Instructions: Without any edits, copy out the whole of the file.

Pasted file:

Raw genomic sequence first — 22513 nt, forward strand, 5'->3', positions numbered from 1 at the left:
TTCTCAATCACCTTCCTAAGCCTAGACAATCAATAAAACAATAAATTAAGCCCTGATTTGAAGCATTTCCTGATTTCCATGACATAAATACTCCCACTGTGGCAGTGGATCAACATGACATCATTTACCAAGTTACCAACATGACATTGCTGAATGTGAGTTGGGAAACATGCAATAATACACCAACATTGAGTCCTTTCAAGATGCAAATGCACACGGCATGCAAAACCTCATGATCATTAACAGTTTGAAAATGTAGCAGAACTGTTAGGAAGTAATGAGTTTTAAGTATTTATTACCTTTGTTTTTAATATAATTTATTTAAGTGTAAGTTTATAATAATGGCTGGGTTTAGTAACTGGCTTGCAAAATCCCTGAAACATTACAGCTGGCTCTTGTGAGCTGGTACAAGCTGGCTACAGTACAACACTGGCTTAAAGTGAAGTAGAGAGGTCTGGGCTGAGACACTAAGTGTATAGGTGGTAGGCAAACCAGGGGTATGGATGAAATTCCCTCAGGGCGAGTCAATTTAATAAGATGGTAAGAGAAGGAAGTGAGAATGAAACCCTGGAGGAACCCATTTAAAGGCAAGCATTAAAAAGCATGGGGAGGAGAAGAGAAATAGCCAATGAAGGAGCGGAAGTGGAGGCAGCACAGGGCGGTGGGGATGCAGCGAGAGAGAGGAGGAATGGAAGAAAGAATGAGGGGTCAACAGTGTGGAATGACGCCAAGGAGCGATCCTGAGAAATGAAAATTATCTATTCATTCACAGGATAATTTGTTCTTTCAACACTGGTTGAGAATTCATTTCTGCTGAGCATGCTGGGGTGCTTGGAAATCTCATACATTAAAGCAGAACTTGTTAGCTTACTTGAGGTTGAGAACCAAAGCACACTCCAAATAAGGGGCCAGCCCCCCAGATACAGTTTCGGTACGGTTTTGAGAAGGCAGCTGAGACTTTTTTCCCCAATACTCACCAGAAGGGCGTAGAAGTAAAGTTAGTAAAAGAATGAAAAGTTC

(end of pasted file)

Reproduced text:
Raw genomic sequence first — 22513 nt, forward strand, 5'->3', positions numbered from 1 at the left:
TTCTCAATCACCTTCCTAAGCCTAGACAATCAATAAAACAATAAATTAAGCCCTGATTTGAAGCATTTCCTGATTTCCATGACATAAATACTCCCACTGTGGCAGTGGATCAACATGACATCATTTACCAAGTTACCAACATGACATTGCTGAATGTGAGTTGGGAAACATGCAATAATACACCAACATTGAGTCCTTTCAAGATGCAAATGCACACGGCATGCAAAACCTCATGATCATTAACAGTTTGAAAATGTAGCAGAACTGTTAGGAAGTAATGAGTTTTAAGTATTTATTACCTTTGTTTTTAATATAATTTATTTAAGTGTAAGTTTATAATAATGGCTGGGTTTAGTAACTGGCTTGCAAAATCCCTGAAACATTACAGCTGGCTCTTGTGAGCTGGTACAAGCTGGCTACAGTACAACACTGGCTTAAAGTGAAGTAGAGAGGTCTGGGCTGAGACACTAAGTGTATAGGTGGTAGGCAAACCAGGGGTATGGATGAAATTCCCTCAGGGCGAGTCAATTTAATAAGATGGTAAGAGAAGGAAGTGAGAATGAAACCCTGGAGGAACCCATTTAAAGGCAAGCATTAAAAAGCATGGGGAGGAGAAGAGAAATAGCCAATGAAGGAGCGGAAGTGGAGGCAGCACAGGGCGGTGGGGATGCAGCGAGAGAGAGGAGGAATGGAAGAAAGAATGAGGGGTCAACAGTGTGGAATGACGCCAAGGAGCGATCCTGAGAAATGAAAATTATCTATTCATTCACAGGATAATTTGTTCTTTCAACACTGGTTGAGAATTCATTTCTGCTGAGCATGCTGGGGTGCTTGGAAATCTCATACATTAAAGCAGAACTTGTTAGCTTACTTGAGGTTGAGAACCAAAGCACACTCCAAATAAGGGGCCAGCCCCCCAGATACAGTTTCGGTACGGTTTTGAGAAGGCAGCTGAGACTTTTTTCCCCAATACTCACCAGAAGGGCGTAGAAGTAAAGTTAGTAAAAGAATGAAAAGTTC